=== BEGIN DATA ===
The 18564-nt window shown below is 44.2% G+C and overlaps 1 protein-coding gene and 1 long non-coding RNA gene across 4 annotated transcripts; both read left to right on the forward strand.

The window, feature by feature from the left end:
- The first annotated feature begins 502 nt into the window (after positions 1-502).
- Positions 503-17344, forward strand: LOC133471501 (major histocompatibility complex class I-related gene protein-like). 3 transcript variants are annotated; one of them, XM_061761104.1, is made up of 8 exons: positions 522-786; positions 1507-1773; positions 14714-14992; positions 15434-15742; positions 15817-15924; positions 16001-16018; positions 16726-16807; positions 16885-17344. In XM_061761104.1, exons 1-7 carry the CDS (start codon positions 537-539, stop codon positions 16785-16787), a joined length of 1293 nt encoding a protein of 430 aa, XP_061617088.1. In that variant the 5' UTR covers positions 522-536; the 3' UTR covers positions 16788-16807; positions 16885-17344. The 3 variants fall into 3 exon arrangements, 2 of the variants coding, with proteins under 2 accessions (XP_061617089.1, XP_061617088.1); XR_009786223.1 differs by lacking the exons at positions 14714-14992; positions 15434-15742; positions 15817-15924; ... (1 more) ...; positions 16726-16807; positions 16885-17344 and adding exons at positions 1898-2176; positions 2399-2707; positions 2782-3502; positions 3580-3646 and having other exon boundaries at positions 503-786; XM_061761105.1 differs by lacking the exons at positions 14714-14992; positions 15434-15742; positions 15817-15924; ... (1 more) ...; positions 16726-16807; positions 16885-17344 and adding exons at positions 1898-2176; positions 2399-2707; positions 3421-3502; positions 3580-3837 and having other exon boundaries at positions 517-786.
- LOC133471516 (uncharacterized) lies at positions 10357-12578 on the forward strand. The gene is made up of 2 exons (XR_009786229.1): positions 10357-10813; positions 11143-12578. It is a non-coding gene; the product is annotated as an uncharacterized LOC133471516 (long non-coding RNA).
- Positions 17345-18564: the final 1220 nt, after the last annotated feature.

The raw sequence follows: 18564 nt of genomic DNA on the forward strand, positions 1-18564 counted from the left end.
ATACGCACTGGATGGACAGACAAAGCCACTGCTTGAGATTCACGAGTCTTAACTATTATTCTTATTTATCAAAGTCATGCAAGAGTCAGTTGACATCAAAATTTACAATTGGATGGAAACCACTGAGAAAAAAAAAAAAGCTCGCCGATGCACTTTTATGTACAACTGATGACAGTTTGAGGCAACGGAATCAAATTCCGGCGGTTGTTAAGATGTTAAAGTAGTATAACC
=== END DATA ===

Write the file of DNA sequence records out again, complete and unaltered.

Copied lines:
The 18564-nt window shown below is 44.2% G+C and overlaps 1 protein-coding gene and 1 long non-coding RNA gene across 4 annotated transcripts; both read left to right on the forward strand.

The window, feature by feature from the left end:
- The first annotated feature begins 502 nt into the window (after positions 1-502).
- Positions 503-17344, forward strand: LOC133471501 (major histocompatibility complex class I-related gene protein-like). 3 transcript variants are annotated; one of them, XM_061761104.1, is made up of 8 exons: positions 522-786; positions 1507-1773; positions 14714-14992; positions 15434-15742; positions 15817-15924; positions 16001-16018; positions 16726-16807; positions 16885-17344. In XM_061761104.1, exons 1-7 carry the CDS (start codon positions 537-539, stop codon positions 16785-16787), a joined length of 1293 nt encoding a protein of 430 aa, XP_061617088.1. In that variant the 5' UTR covers positions 522-536; the 3' UTR covers positions 16788-16807; positions 16885-17344. The 3 variants fall into 3 exon arrangements, 2 of the variants coding, with proteins under 2 accessions (XP_061617089.1, XP_061617088.1); XR_009786223.1 differs by lacking the exons at positions 14714-14992; positions 15434-15742; positions 15817-15924; ... (1 more) ...; positions 16726-16807; positions 16885-17344 and adding exons at positions 1898-2176; positions 2399-2707; positions 2782-3502; positions 3580-3646 and having other exon boundaries at positions 503-786; XM_061761105.1 differs by lacking the exons at positions 14714-14992; positions 15434-15742; positions 15817-15924; ... (1 more) ...; positions 16726-16807; positions 16885-17344 and adding exons at positions 1898-2176; positions 2399-2707; positions 3421-3502; positions 3580-3837 and having other exon boundaries at positions 517-786.
- LOC133471516 (uncharacterized) lies at positions 10357-12578 on the forward strand. The gene is made up of 2 exons (XR_009786229.1): positions 10357-10813; positions 11143-12578. It is a non-coding gene; the product is annotated as an uncharacterized LOC133471516 (long non-coding RNA).
- Positions 17345-18564: the final 1220 nt, after the last annotated feature.

The raw sequence follows: 18564 nt of genomic DNA on the forward strand, positions 1-18564 counted from the left end.
ATACGCACTGGATGGACAGACAAAGCCACTGCTTGAGATTCACGAGTCTTAACTATTATTCTTATTTATCAAAGTCATGCAAGAGTCAGTTGACATCAAAATTTACAATTGGATGGAAACCACTGAGAAAAAAAAAAAAGCTCGCCGATGCACTTTTATGTACAACTGATGACAGTTTGAGGCAACGGAATCAAATTCCGGCGGTTGTTAAGATGTTAAAGTAGTATAACC